Students’ Conceptions in Determining Evolutionary Relationships of Animals
Mentor:William Hoese, Professor of Biological Science, California State University, Fullerton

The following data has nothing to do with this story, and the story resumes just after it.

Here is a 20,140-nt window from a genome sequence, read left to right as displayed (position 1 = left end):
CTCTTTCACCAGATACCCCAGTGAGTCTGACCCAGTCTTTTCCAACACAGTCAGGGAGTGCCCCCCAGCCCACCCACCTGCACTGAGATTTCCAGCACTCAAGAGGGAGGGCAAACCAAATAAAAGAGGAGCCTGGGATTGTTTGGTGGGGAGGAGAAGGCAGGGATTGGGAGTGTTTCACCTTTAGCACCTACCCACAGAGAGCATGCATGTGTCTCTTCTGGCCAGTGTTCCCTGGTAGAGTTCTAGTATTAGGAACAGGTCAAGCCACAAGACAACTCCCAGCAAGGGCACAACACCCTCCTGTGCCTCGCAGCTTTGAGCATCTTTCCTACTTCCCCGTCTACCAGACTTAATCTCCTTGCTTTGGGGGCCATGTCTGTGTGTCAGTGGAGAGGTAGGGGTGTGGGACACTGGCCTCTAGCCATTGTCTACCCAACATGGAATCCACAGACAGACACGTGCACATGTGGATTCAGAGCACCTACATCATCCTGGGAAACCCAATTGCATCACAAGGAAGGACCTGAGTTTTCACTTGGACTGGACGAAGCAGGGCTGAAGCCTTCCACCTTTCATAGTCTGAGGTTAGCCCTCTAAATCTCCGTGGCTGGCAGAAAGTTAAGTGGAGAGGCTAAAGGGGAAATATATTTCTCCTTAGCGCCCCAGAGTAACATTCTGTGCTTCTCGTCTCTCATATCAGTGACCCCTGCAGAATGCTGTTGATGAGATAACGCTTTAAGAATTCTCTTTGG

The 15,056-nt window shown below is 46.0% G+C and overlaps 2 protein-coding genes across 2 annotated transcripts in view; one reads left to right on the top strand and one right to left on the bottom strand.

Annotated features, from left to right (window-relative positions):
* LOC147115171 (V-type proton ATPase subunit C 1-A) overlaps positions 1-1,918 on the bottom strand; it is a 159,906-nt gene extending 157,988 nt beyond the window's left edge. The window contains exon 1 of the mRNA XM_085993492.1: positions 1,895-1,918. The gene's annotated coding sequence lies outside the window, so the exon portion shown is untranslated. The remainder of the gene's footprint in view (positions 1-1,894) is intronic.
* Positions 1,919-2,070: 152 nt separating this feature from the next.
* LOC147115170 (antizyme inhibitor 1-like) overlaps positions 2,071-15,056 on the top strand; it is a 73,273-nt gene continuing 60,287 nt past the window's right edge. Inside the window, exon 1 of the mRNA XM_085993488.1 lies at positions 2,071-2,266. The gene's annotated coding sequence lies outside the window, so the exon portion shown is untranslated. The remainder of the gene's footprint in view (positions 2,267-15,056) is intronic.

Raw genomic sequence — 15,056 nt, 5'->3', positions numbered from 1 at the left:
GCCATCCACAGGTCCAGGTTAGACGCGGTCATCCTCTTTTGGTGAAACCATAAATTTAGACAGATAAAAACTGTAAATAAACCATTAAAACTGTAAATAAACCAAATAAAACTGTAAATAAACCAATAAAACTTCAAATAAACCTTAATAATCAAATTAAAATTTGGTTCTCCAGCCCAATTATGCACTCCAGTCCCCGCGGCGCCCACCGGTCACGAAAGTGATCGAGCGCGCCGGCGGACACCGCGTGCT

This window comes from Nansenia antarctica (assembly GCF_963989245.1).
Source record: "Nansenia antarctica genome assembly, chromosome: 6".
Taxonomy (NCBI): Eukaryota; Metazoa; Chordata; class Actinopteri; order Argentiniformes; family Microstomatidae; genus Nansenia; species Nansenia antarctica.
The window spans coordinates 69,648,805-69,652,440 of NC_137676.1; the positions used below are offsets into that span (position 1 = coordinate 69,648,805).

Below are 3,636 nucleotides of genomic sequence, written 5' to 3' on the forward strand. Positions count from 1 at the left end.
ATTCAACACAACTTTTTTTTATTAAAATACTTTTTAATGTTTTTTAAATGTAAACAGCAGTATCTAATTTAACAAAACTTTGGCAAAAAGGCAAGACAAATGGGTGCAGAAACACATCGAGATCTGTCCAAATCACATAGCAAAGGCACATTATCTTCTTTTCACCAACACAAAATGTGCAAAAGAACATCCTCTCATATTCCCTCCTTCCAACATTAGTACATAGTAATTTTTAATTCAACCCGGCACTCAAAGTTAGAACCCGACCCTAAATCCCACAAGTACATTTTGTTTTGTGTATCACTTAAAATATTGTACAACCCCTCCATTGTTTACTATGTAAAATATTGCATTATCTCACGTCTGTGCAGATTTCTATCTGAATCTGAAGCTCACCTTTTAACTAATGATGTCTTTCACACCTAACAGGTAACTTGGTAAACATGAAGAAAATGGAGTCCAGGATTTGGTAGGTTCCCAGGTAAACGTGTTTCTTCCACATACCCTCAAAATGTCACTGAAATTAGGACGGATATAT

The fundamental tenants of evolution are that life is related and that life has changed over time. Understanding the evolutionary relationships among animals is a key skill for introductory college biology majors, yet it can be challenging to master because superficial similarities among distantly related organisms may be confounding. Children (grades 4-8) naturally group animals based on their habitat and mode of locomotion even after learning the appropriate taxonomic categories. Our research question was the following: What cues do introductory college biology majors, who have nearly completed their first semester of evolution and biodiversity, use to determine evolutionary relationships of animals? We used habitat and the paraphyletic grouping of “invertebrates” as distractors to investigate how these students (n=155) determined these relationships. We developed and administered a six-question survey. Each question consisted of four line drawings of animals in which students indicated which two were most closely related, diagrammed the relationships of these animals, and explained why they diagramed the relationships in this way. We selected familiar animals and each question included examples of two animals that shared a habitat (e.g., terrestrial; coyote and roadrunner), and one that did not (e.g., sea turtle); we hypothesized that students using habitat as a cue would group those sharing the habitat together, and students using evolutionary-based features would not. We used a similar strategy to design questions around the presence/absence of a backbone. Following instruction, the average correct score across all six questions was 43.3%. Of the 56.7% of questions answered incorrectly, a substantial proportion used habitat and invertebrate misconceptions to determine relationships. Introductory college students appear to use similar cues as younger children when making decisions about how to group animals. These alternate conceptions negatively impact student learning and should be directly confronted in instruction.